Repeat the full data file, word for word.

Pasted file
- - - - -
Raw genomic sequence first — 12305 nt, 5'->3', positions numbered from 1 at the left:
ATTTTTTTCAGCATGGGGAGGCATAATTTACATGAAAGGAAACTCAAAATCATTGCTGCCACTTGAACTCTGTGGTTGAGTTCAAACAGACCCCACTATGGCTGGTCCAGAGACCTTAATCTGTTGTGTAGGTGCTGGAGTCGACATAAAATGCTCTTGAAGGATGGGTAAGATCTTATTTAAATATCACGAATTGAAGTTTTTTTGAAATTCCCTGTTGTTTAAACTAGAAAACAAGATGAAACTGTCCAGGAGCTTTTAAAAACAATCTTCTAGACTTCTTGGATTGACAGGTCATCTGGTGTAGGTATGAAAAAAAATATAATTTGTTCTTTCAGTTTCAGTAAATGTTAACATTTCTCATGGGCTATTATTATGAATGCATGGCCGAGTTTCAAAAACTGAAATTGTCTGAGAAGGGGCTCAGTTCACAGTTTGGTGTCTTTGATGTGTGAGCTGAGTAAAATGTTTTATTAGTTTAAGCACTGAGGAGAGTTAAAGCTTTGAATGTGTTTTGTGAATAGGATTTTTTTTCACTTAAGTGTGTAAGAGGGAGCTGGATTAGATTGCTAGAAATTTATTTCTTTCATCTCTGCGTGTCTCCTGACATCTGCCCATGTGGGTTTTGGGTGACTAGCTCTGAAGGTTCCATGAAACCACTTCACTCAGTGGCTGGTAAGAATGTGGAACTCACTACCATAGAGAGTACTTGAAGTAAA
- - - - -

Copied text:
Raw genomic sequence first — 12305 nt, 5'->3', positions numbered from 1 at the left:
ATTTTTTTCAGCATGGGGAGGCATAATTTACATGAAAGGAAACTCAAAATCATTGCTGCCACTTGAACTCTGTGGTTGAGTTCAAACAGACCCCACTATGGCTGGTCCAGAGACCTTAATCTGTTGTGTAGGTGCTGGAGTCGACATAAAATGCTCTTGAAGGATGGGTAAGATCTTATTTAAATATCACGAATTGAAGTTTTTTTGAAATTCCCTGTTGTTTAAACTAGAAAACAAGATGAAACTGTCCAGGAGCTTTTAAAAACAATCTTCTAGACTTCTTGGATTGACAGGTCATCTGGTGTAGGTATGAAAAAAAATATAATTTGTTCTTTCAGTTTCAGTAAATGTTAACATTTCTCATGGGCTATTATTATGAATGCATGGCCGAGTTTCAAAAACTGAAATTGTCTGAGAAGGGGCTCAGTTCACAGTTTGGTGTCTTTGATGTGTGAGCTGAGTAAAATGTTTTATTAGTTTAAGCACTGAGGAGAGTTAAAGCTTTGAATGTGTTTTGTGAATAGGATTTTTTTTCACTTAAGTGTGTAAGAGGGAGCTGGATTAGATTGCTAGAAATTTATTTCTTTCATCTCTGCGTGTCTCCTGACATCTGCCCATGTGGGTTTTGGGTGACTAGCTCTGAAGGTTCCATGAAACCACTTCACTCAGTGGCTGGTAAGAATGTGGAACTCACTACCATAGAGAGTACTTGAAGTAAA